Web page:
Did you ever ask yourself when was the last time you went to a gym or to the nearest sports complex nearest to your house for a jog? Or when was the last time you use the exercise equipment you bought online? Or when was the last time you sweat out for you to be physically healthy?
Procrastination and “ningas kugon” are not new for us humans especially in achieving and maintaining the body figure we always dream for. And not everyone is aware that aside from it is hereditary and eating too many sweets, physical inactivity is one of the risk factors of diabetes.
It is also undeniable that Filipinos have that extreme love for food with rice as the nation’s basic food. We are fond of holding celebrations at fiestas, baptisms, weddings, and different holidays in which food indulgence is a crucial part. We also have the best fatty, risky exotic foods such as lechon, sisig, street foods, liver and other organ meat, the best condiments such as bagoong, patis and other menu. Also we have the best and sweetest native delicacies and cakes – puto, palitaw, biko, and bibingka, among many others. The Philippines is also one of the most free countries where people are allowed to indulge in vices such as alcohols and cigarettes which are practically available in every nook and corner of a town and even at the most rural areas of the country. Under these premises, it is no wonder that the number of diabetics in the country will soar in the next years to come.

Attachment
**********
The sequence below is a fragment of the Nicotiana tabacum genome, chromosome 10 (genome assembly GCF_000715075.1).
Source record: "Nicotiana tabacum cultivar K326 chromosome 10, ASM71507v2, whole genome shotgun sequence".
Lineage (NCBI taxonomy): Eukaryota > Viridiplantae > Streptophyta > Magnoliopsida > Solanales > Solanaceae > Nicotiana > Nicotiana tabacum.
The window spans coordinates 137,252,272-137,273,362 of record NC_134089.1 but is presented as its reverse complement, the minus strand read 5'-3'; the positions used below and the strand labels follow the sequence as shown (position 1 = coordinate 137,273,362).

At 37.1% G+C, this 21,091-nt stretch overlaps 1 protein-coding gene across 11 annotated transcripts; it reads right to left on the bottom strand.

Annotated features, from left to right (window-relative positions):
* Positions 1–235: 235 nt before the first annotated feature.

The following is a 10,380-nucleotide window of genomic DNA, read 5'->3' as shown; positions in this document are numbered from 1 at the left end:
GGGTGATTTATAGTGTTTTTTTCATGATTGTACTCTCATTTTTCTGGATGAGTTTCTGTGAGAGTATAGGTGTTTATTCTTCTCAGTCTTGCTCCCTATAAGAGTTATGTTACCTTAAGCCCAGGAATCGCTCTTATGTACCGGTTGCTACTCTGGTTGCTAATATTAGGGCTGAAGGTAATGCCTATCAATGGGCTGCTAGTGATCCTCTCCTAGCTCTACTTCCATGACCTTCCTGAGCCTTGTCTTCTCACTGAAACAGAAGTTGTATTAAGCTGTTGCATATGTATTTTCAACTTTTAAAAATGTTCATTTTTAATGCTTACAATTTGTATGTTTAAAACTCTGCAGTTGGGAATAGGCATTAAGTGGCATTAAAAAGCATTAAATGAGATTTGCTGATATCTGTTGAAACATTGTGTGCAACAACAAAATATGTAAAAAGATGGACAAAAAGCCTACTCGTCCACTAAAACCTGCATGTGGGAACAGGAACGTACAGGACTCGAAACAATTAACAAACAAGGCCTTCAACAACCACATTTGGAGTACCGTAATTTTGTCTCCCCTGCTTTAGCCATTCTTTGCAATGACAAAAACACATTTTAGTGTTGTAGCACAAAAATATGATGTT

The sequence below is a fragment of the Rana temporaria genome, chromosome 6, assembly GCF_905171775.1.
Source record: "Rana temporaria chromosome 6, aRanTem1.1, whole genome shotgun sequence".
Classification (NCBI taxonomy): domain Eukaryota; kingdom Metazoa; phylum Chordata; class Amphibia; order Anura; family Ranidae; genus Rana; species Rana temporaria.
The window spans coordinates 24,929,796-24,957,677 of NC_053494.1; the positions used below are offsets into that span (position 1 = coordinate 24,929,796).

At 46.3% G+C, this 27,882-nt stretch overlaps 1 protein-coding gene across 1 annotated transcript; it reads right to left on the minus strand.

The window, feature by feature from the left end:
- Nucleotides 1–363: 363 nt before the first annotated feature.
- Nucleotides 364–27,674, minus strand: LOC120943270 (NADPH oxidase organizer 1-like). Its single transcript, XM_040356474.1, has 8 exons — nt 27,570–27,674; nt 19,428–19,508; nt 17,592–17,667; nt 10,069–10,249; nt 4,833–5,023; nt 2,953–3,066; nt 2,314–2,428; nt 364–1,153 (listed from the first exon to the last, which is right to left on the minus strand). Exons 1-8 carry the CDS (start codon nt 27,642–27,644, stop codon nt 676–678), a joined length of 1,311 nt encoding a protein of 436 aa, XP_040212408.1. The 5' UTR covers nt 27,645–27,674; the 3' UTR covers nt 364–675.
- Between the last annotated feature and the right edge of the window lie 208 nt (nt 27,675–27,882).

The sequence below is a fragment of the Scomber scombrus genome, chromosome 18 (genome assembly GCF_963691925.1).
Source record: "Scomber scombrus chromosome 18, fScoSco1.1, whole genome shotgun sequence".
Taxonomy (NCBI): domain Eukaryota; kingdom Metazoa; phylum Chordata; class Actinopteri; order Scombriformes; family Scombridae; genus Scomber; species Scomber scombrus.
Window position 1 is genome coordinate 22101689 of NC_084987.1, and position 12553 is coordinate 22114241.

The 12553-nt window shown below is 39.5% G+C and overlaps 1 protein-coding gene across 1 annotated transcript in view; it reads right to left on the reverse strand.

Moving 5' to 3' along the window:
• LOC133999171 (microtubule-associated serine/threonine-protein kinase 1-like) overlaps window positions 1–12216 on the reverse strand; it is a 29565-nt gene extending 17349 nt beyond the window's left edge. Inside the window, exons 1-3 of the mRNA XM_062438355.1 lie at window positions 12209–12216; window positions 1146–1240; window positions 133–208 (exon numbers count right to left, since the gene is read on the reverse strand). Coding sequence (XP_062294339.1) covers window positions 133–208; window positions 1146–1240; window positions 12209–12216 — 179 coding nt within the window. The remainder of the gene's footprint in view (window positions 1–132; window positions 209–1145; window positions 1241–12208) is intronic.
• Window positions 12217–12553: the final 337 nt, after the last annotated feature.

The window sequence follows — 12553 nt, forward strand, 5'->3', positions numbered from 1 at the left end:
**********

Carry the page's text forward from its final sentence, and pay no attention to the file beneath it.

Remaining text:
Every 10 seconds, one person dies due to diabetes-related complications. Diabetes is now the biggest single cause of amputation, stroke, blindness and end-stage kidney failure. More than half of all deaths from diabetes result from cardiovascular disease, including heart attack and stroke.
Each year, almost four million deaths are attributable to diabetes. An even greater number die from cardiovascular disease made worse by diabetes-related lipid disorders and hypertension.
A 2008 survey alarmingly concluded that one out of every five Filipinos have diabetes. That means that around 20% of the population have diabetes and this has significantly increased from 4% in 1998.
Another cause for alarm is that Filipinos diagnosed with diabetes are getting younger. Children as young as five years old have been diagnosed with Type 2 diabetes. With this trend, the Philippines is expected to belong in the top 10 countries with the most people with diabetes in the next few years.
How physical activity can help in the prevention of diabetes?
Physical activity and keeping a healthy weight can help in the prevention of diabetes. Physical activity helps the blood glucose or the blood sugar stay in the target range.
Physical activity also helps the hormone insulin absorb glucose into all the body’s cells, including the muscles, for energy. Muscles use glucose better than fat does. Building and using muscle through physical activity can help prevent high blood glucose. If the body does not make enough insulin, or if the insulin does not work the way it should, the body’s cells do not use glucose. The blood glucose levels then get too high, causing diabetes.
Starting a physical activity program can help in losing and maintaining a healthy weight that will keep the blood glucose levels on target. Even without reaching a healthy weight, just a 10 or 15 pound weight loss makes a difference in reducing the risk of diabetes problems.